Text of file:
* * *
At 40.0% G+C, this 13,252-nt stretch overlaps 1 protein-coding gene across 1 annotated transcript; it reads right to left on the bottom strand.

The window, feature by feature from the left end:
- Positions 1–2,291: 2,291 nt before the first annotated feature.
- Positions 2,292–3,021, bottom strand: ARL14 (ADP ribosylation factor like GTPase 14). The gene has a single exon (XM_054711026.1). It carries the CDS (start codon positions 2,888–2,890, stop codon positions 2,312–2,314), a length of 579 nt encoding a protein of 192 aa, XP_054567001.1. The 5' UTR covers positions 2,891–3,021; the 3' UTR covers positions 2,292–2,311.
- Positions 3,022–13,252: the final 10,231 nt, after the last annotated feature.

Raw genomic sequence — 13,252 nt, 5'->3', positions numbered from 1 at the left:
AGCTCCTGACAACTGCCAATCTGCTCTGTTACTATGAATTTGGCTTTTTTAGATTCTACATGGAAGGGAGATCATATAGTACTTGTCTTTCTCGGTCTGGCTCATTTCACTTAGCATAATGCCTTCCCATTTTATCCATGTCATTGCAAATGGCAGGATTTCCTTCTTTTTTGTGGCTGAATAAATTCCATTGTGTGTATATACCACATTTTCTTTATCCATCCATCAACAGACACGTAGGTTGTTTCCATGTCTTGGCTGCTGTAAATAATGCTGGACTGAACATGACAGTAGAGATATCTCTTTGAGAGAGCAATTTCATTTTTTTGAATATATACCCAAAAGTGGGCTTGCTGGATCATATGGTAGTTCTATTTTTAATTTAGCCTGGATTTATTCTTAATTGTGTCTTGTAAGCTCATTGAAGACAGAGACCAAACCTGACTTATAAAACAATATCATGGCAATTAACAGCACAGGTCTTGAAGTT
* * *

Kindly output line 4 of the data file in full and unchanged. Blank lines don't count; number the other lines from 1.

- Positions 2,292–3,021, bottom strand: ARL14 (ADP ribosylation factor like GTPase 14). The gene has a single exon (XM_054711026.1). It carries the CDS (start codon positions 2,888–2,890, stop codon positions 2,312–2,314), a length of 579 nt encoding a protein of 192 aa, XP_054567001.1. The 5' UTR covers positions 2,891–3,021; the 3' UTR covers positions 2,292–2,311.